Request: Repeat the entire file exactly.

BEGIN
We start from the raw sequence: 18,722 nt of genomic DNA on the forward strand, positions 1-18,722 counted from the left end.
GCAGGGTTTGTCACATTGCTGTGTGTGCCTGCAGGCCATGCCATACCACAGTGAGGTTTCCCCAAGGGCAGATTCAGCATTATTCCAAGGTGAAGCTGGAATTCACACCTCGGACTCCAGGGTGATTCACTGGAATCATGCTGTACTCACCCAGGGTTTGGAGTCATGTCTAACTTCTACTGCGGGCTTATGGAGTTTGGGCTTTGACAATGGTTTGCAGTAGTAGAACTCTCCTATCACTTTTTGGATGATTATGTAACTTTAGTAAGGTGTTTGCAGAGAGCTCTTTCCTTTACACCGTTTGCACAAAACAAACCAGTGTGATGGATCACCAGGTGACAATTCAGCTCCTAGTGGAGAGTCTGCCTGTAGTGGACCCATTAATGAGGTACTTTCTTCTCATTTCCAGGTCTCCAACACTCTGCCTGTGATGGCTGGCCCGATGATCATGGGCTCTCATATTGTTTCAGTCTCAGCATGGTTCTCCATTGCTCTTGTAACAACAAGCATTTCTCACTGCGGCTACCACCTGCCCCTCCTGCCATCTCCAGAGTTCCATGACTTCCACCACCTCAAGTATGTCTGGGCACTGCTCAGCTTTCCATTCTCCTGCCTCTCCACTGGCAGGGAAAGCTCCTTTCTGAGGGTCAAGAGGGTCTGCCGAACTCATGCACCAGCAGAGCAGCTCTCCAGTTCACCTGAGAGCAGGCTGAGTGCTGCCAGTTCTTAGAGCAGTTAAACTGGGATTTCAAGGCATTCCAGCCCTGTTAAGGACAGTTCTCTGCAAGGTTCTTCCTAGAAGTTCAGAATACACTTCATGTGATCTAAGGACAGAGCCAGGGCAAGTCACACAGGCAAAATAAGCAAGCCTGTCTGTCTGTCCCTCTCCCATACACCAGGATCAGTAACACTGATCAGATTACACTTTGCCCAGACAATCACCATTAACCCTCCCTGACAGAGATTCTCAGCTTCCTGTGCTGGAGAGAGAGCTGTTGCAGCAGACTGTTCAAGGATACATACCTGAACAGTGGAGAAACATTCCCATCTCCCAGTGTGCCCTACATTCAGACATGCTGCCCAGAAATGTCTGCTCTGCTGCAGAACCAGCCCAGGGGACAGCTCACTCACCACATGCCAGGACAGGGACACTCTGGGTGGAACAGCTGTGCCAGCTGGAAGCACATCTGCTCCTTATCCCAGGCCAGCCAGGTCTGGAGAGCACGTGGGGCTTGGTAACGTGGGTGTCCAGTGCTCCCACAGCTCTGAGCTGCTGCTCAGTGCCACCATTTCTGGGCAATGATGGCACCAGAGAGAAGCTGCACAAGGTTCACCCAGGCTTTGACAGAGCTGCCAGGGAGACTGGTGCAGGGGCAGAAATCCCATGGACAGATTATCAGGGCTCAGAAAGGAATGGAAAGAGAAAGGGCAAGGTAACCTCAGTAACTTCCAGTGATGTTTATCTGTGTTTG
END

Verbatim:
We start from the raw sequence: 18,722 nt of genomic DNA on the forward strand, positions 1-18,722 counted from the left end.
GCAGGGTTTGTCACATTGCTGTGTGTGCCTGCAGGCCATGCCATACCACAGTGAGGTTTCCCCAAGGGCAGATTCAGCATTATTCCAAGGTGAAGCTGGAATTCACACCTCGGACTCCAGGGTGATTCACTGGAATCATGCTGTACTCACCCAGGGTTTGGAGTCATGTCTAACTTCTACTGCGGGCTTATGGAGTTTGGGCTTTGACAATGGTTTGCAGTAGTAGAACTCTCCTATCACTTTTTGGATGATTATGTAACTTTAGTAAGGTGTTTGCAGAGAGCTCTTTCCTTTACACCGTTTGCACAAAACAAACCAGTGTGATGGATCACCAGGTGACAATTCAGCTCCTAGTGGAGAGTCTGCCTGTAGTGGACCCATTAATGAGGTACTTTCTTCTCATTTCCAGGTCTCCAACACTCTGCCTGTGATGGCTGGCCCGATGATCATGGGCTCTCATATTGTTTCAGTCTCAGCATGGTTCTCCATTGCTCTTGTAACAACAAGCATTTCTCACTGCGGCTACCACCTGCCCCTCCTGCCATCTCCAGAGTTCCATGACTTCCACCACCTCAAGTATGTCTGGGCACTGCTCAGCTTTCCATTCTCCTGCCTCTCCACTGGCAGGGAAAGCTCCTTTCTGAGGGTCAAGAGGGTCTGCCGAACTCATGCACCAGCAGAGCAGCTCTCCAGTTCACCTGAGAGCAGGCTGAGTGCTGCCAGTTCTTAGAGCAGTTAAACTGGGATTTCAAGGCATTCCAGCCCTGTTAAGGACAGTTCTCTGCAAGGTTCTTCCTAGAAGTTCAGAATACACTTCATGTGATCTAAGGACAGAGCCAGGGCAAGTCACACAGGCAAAATAAGCAAGCCTGTCTGTCTGTCCCTCTCCCATACACCAGGATCAGTAACACTGATCAGATTACACTTTGCCCAGACAATCACCATTAACCCTCCCTGACAGAGATTCTCAGCTTCCTGTGCTGGAGAGAGAGCTGTTGCAGCAGACTGTTCAAGGATACATACCTGAACAGTGGAGAAACATTCCCATCTCCCAGTGTGCCCTACATTCAGACATGCTGCCCAGAAATGTCTGCTCTGCTGCAGAACCAGCCCAGGGGACAGCTCACTCACCACATGCCAGGACAGGGACACTCTGGGTGGAACAGCTGTGCCAGCTGGAAGCACATCTGCTCCTTATCCCAGGCCAGCCAGGTCTGGAGAGCACGTGGGGCTTGGTAACGTGGGTGTCCAGTGCTCCCACAGCTCTGAGCTGCTGCTCAGTGCCACCATTTCTGGGCAATGATGGCACCAGAGAGAAGCTGCACAAGGTTCACCCAGGCTTTGACAGAGCTGCCAGGGAGACTGGTGCAGGGGCAGAAATCCCATGGACAGATTATCAGGGCTCAGAAAGGAATGGAAAGAGAAAGGGCAAGGTAACCTCAGTAACTTCCAGTGATGTTTATCTGTGTTTG